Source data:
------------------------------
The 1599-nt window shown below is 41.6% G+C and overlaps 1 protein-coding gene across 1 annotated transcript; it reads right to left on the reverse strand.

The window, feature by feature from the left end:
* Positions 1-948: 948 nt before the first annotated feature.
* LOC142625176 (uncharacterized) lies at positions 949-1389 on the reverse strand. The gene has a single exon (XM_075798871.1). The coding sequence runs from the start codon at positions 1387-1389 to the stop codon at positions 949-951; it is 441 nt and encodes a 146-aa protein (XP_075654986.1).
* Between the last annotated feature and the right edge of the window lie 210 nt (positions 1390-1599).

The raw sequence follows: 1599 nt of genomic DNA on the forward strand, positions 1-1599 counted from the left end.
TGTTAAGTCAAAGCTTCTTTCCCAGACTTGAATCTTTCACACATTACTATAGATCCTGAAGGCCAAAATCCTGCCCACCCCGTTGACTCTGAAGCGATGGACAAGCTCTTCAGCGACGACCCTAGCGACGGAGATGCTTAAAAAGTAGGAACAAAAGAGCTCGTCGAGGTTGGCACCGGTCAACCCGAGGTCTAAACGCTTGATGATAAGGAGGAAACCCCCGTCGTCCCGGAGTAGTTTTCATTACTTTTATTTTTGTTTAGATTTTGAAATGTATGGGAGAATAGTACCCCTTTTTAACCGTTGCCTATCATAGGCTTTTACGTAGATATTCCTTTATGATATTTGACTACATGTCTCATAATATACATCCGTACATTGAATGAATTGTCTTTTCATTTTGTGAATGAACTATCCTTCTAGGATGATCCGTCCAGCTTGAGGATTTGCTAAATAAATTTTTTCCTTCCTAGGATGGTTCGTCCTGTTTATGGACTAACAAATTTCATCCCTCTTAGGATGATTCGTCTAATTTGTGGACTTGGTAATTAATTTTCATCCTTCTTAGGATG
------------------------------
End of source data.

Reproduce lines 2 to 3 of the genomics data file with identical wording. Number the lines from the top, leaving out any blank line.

The window, feature by feature from the left end:
* Positions 1-948: 948 nt before the first annotated feature.